NetRatings, Jupiter Settle Patent Suit

By Erin Joyce

Internet research firms Jupiter Media Metrix and NetRatings have reached a $15 million settlement regarding a patent infringement lawsuit Jupiter had filed against its onetime acquirer.

The Milpitas, Calif.-based NetRatings has also purchased another chunk of Jupiter, this time its European customer list, for $2 million.

In addition to putting the on-again, off-again nature of the patent litigation to rest, the deal marks the second time in the past month that NetRatings bought assets from the financially ailing Jupiter.

The news came as Jupiter announced a first quarter net loss of $48.4 million, with cash reserves of about $7 million. In another example of the Internet shakeout, Jupiter’s revenues were $10.8 million for the quarter, a 63 percent drop from the $29.6 million it took in during the same time a year ago.

Jupiter filed the infringement lawsuit in March of 2001, charging that NetRatings violated its patent for tracking online Web usage.

But in October, NetRatings agreed to purchase Jupiter for $71.2 million in cash and stock, which left the lawsuit in question. When federal regulators raised anti-trust objections about the two measurement firms’ merger plans, they called off the wedding, which put the lawsuit back on track.

Under the terms of the litigation settlement, NetRatings is to pay $15 million to Jupiter to dismiss Jupiter’s patent infringement claims against it “with prejudice.”

The settlement also gave NetRatings control of Jupiter Media Metrix’s patents for computer use tracking (United States Patent Nos. 6,115,680 and 5,675,510). It also grants Jupiter Media Metrix “a non-exclusive, assignable license to use the patented technology in its domestic Internet audience measurement business until June 30, 2005.”

The companies said Jupiter would pay NetRatings $750,000 in license fees for the use of the tracking system through the end of the year. For 2003, the fees would be $1.5 million, then $1.75 million in 2004 and $1 million for half of 2005.

As part of the settlement, Jupiter also threw in a royalty-free license on proprietary software that works with the tracking technology in the patents.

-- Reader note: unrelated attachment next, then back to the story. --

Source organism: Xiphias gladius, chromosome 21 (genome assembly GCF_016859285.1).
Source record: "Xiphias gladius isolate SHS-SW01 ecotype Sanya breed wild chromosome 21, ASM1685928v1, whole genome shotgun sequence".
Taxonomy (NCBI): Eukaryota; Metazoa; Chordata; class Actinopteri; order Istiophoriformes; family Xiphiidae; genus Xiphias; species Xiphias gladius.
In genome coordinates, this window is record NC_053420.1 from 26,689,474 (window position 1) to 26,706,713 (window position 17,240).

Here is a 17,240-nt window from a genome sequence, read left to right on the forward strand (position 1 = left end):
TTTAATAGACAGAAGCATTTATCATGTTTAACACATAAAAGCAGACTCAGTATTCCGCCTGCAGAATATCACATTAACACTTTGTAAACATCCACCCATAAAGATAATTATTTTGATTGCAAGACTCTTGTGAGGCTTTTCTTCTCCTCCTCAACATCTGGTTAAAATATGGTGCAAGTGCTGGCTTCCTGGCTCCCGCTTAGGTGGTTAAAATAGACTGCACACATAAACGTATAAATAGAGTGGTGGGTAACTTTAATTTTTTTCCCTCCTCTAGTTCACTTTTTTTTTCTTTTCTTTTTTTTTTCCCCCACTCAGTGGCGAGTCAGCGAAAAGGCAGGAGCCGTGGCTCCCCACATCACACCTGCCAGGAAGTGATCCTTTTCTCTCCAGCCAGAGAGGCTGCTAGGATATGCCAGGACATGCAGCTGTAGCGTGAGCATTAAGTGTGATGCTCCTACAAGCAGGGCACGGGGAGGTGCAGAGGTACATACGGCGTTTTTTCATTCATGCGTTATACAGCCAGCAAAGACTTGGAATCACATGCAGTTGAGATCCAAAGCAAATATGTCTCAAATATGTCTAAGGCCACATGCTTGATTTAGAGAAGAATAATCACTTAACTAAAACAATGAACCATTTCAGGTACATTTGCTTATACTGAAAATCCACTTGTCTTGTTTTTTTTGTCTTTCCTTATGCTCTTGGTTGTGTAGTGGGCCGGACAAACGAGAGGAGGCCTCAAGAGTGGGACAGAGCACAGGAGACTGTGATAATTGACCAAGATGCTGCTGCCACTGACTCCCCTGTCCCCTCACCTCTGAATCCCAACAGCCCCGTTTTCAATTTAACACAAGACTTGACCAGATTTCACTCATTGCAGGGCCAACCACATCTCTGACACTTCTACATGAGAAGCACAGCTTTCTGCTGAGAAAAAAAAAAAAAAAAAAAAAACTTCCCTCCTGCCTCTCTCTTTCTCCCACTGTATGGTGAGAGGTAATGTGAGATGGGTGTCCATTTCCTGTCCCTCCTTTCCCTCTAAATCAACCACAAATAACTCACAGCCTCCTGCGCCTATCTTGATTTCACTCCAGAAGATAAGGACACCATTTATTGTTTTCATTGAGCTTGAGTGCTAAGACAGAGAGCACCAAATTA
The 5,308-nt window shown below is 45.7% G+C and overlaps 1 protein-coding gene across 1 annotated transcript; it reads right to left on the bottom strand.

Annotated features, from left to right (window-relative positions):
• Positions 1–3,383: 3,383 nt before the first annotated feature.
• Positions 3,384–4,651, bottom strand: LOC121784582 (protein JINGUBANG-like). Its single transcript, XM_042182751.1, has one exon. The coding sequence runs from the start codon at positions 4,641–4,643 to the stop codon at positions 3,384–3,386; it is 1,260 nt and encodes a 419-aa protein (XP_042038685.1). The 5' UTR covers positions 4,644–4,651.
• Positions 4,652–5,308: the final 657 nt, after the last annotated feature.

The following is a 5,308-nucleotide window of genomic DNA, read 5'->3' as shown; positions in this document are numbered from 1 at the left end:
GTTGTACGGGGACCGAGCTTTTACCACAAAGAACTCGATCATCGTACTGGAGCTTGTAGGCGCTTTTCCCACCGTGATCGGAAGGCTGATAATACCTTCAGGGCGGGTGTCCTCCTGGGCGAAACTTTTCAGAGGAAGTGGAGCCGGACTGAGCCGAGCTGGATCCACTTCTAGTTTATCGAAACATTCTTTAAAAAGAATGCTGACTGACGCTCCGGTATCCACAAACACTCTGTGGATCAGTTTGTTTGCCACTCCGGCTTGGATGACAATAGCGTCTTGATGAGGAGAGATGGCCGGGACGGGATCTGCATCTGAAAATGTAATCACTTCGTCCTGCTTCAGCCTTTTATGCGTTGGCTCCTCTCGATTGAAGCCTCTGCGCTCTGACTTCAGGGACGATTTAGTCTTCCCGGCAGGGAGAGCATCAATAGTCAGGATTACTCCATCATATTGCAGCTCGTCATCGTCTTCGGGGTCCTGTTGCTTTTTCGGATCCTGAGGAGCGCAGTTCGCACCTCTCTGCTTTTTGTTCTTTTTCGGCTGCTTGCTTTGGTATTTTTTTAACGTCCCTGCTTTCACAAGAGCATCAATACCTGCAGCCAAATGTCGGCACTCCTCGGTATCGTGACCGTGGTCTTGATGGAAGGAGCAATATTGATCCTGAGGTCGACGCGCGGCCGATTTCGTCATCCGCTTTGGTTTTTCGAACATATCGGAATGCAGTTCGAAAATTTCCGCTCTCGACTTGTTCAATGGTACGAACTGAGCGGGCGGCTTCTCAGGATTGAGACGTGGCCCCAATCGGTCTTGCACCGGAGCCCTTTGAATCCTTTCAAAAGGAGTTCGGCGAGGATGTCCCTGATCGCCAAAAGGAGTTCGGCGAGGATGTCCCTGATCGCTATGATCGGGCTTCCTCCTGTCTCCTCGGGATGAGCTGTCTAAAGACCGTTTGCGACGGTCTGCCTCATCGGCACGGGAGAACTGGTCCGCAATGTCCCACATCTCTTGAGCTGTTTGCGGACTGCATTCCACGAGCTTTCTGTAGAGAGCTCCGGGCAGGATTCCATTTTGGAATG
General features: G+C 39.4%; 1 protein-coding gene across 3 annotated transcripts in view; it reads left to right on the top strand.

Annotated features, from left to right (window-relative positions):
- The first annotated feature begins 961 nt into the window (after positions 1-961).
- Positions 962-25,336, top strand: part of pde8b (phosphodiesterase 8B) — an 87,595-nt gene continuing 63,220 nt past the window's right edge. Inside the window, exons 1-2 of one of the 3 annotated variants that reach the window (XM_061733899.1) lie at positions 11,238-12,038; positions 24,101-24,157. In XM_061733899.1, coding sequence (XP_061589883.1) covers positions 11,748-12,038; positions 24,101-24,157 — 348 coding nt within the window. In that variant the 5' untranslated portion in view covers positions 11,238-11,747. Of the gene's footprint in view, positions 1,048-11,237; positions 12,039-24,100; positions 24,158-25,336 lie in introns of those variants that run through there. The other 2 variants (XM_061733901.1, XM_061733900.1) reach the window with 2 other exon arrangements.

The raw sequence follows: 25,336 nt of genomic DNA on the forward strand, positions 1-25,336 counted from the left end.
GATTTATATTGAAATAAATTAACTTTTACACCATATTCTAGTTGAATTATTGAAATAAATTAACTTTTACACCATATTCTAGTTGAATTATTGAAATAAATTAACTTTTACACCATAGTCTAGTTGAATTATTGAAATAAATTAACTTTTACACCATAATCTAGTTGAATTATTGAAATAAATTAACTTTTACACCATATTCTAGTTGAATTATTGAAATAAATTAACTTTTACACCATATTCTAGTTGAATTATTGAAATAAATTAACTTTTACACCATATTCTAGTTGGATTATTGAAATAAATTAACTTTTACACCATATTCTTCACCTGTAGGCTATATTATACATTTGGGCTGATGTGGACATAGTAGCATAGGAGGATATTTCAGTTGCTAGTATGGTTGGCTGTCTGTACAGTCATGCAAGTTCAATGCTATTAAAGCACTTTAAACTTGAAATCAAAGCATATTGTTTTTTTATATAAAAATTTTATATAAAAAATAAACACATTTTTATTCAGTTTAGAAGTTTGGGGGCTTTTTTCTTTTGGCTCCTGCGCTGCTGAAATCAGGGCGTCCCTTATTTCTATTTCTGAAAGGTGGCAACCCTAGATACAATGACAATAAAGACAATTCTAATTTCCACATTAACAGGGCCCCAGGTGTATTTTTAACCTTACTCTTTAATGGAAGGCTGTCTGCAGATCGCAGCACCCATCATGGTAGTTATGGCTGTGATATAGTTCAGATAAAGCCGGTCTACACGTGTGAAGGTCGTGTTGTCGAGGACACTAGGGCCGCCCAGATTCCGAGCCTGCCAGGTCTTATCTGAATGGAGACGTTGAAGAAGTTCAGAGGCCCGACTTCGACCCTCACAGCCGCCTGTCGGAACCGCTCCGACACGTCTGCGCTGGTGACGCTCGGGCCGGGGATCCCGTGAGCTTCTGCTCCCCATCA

In a statement, Robert Becker, CEO of Jupiter Media Metrix, said “we are pleased to put this matter behind us so that we may continue to focus our resources on our core Jupiter analyst research and domestic Media Metrix audience measurement businesses.” Jupiter recently retained investment firm Robertson Stephens to help it sell assets or find a buyer.

William Pulver, president and CEO of NetRatings, said “although we were confident about the strength of our legal position, we are pleased to bring distracting and potentially costly litigation to a successful close while ensuring that we end any question of the patent’s impact on our ongoing business.”

Although the Federal Trade Commission objected to the financing of the firms’ onetime merger (NetRatings had agreed to provide Jupiter with a loan as part of the arrangement) NetRatings is instead acquiring chunks of Jupiter’s assets.

Just last month, NetRatings shelled out $8.5 million in cash to acquire Jupiter’s AdRelevance group. The Seattle-based unit tracks online advertising campaigns as well as ad sales on sites and advertisers’ spending. In a related development, NetRatings also said it acquired ACNielsen eRatings.com, a Web audience measurement business operating outside the U.S., in a $9.6 million stock deal.

Not counting amortization and other charges, Jupiter’s net loss for the first quarter of 2002 was $11 million, or 31 cents per share. During the same time last year, using the same yardstick, it lost $10.8 million, or 30 cents per share.

Net loss for the first quarter, including amortization and the cumulative effect of FAS 142, was $48.4 million or $1.35 per share, compared to a loss of $54.2 million or $1.53 per share for the first quarter in 2001.

Jupiter also said it worked out a deal with its landlord that eliminated $67.6 million worth of lease obligations at its Astor Place facility in New York. In connection with the termination, the company handed over its security deposit to the landlord, and made a one-time rent payment of $1.5 million to cover its stay until Aug. 15th. Jupiter had roughly $100 million worth of lease obligations prior to the announcement. Shares of Jupiter were unchanged at 13 cents before the announcements. NetRatings closed down about 1 percent at $11.80.

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